In Madhya Pradesh, eggs blur the line between religion and nutrition

SabrangIndia talks to people from both sides of the argument to understand the long-stretched debate on egg-consumption in Madhya Pradesh.

Image Courtesy:huffingtonpost.in

There can be no greater culinary tragedy than the denial of eggs in Madhya Pradesh. For years, the majority of people in Madhya Pradesh have opposed the consumption of eggs due to its largely vegetarian cuisine. The irony is in the fact that Madhya Pradesh, one of the most malnourished States in India denies the intake of this prime source of protein.

Eggs contain all 22 amino acids, providing around 70 calories and 7gs of protein. The Recommended Dietary Allowance report of 2019 by the Food Safety and Standards Authority of India (FSSAI) stated that children between the ages of one to three years require 16.7gs of protein. Thus, simply two eggs per meal could greatly improve a child’s health.

As per the National Family Health Survey-4 (NFHS-4) of 2015-16, 42 percent children in the State are stunted, nearly 26 percent are wasted, 9 percent are severely wasted and nearly 43 percent are underweight. Moreover, 69 percent of children between 6-59 months are anaemic.

All of these figures would reduce drastically if the State government would accept Women and Child Welfare Minister Imarti Devi’s proposal of including eggs in anganwadi meals. However, the proposal has met with constant opposition ever since its introduction in 2009. Chief Minister Shivraj Singh Chouhan has gone as far as to say that the inclusion of eggs in anganwadi meals would never become a reality as long as he remained in power.

To understand the legitimacy of such a dramatic statement, one only needs to talk to one of the vegetarians in Madhya Pradesh.

“Eating eggs is a matter of dharma [religious conduct.] It is different from following rituals. How can we allow it?” said co-President of the Jain Social Group (JSG) in Ratlam Lalit Kanthed.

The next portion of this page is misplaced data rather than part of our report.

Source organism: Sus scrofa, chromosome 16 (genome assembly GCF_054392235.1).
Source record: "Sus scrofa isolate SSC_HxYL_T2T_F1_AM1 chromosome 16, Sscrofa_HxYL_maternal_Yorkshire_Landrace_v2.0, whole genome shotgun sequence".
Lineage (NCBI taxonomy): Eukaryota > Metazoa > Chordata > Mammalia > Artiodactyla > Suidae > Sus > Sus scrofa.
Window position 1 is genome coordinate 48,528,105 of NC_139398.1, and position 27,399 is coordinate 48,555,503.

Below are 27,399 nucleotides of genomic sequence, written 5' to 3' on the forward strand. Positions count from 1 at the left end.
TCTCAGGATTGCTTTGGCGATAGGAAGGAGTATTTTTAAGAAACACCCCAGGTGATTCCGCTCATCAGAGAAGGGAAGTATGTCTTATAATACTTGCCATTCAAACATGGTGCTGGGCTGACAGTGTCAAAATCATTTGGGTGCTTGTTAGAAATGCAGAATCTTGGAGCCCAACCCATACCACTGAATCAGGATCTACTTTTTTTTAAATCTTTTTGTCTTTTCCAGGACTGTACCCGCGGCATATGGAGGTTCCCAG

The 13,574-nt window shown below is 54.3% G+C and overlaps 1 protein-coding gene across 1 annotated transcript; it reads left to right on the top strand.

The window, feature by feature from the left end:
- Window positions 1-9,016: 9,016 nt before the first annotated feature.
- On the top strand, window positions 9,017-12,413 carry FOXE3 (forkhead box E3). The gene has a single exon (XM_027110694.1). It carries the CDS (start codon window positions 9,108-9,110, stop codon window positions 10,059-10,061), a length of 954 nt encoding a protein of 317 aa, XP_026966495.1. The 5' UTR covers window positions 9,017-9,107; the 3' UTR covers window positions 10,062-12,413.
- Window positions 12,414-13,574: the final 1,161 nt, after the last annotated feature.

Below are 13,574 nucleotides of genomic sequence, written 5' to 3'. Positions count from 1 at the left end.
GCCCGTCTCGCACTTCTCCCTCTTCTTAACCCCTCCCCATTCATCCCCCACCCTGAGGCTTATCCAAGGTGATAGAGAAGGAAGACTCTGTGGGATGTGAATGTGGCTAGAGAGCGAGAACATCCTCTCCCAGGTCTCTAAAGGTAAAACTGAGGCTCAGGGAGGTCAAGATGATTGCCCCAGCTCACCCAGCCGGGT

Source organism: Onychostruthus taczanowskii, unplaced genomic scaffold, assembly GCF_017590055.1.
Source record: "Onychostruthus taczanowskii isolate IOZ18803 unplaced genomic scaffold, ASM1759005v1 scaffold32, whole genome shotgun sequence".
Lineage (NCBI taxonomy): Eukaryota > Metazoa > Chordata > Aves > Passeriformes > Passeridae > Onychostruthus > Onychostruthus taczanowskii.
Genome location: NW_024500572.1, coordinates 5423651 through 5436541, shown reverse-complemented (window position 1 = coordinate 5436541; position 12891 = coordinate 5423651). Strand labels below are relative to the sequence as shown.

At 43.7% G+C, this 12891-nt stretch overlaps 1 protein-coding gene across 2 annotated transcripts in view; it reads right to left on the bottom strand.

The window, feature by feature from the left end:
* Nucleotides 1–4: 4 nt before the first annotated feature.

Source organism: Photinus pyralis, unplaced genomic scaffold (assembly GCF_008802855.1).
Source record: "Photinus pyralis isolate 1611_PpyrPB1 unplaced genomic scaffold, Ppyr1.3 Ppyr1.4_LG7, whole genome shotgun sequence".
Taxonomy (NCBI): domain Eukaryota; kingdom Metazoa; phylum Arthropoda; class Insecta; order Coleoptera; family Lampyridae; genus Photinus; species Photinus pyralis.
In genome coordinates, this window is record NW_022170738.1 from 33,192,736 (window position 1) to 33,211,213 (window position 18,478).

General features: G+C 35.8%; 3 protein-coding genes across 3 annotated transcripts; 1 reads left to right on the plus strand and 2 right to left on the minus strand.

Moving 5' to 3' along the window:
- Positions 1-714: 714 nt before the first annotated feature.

Kanthed said that he does not mind other people eating eggs. However, the inclusion of eggs in anganwadis would be too drastic because even Hindu children visit these places. He said parents who follow vegetarian diet would be scared to send their children to anganwadis on the off-chance that they ate the food item. Kanthed also made the argument that there were many other nutritious alternatives to eggs.

When asked about rumours that said egg consumption resulted in cannibalism, he rubbished the idea but insisted that eggs should not be a part of meals.

On the other hand, Dr. Preeti Shukla has long been a staunch advocate for high-protein food such as eggs. Over the years, she infrequently visited different anganwadis to raise awareness about nutrition and diet. In 2006, she conducted a survey for her doctorate wherein a group of young anganwadi girls consumed a high-protein diet that included eggs. She noted that their health drastically improved over the following six months.

Shukla said that eggs are a complete meal with high biological value proteins. Therefore, it is a good supplement for underprivileged children. However, even she could not fight against the dissent of the vegetarian community. She acknowledged that the majority of people in the State were vegetarian and thus opposed the introduction of eggs in meals. In the same vein, she also stated that most people who came to anganwadis were Maharashtrians or non-vegetarians who did not mind eating eggs. For these people she said that eggs should be allowed as a rich source of protein. She said that providing these 0-5 year children with an egg diet could address their protein requirement to a large extent.

Similarly, for vegetarians, she argued that meals could include alternatives such as ladoos made from peanuts or other nuts. Even so, eggs seem to be a cut above its vegetarian alternatives because the shelled-commodities are hardly ever contaminated. Among vegetarian alternatives, paneer (cottage cheese) can compete with eggs in terms of nutrition but there are chances of contamination with such proteins.

In ‘Community Traditional Food Resource Mapping Study’ by an NGO called Vikas Samvad, it was discovered that 99 percent of the Madhya Pradesh OBC tribes surveyed liked the consumption of non-vegetarian food. Moreover, eggs were consumed more than any meat product. Pregnant women consumed five to seven eggs per month, lactating mothers ate nine eggs per month while adolescent children 10 eggs per month. The data indicated that eggs, although not a part of the majority population’s diet, are still an important part of the State’s cuisine.

According to Market.TodayPriceRates, the product is also sold at an affordable rate of Rs. 5 per egg as of September 15. This makes it cheaper than milk, pulses or any other vegetarian alternative.

Yet the social constraints keep this food group from becoming a part of mainstream diet. There was hope for its normalisation in April 2020. However, once the Bharatiya Janata Party (BJP) came to power, the question of nutrition has once again become politicised.

Related:

Feeding Mothers, Fighting Malnutrition: The East Godavari Experience
BJP States Most Resistant To Eggs In Mid-Day Meals, Cite Vegetarian Sentiments
Daal and Eggs critical to stem hunger in drought areas: Swaraj Abhiyan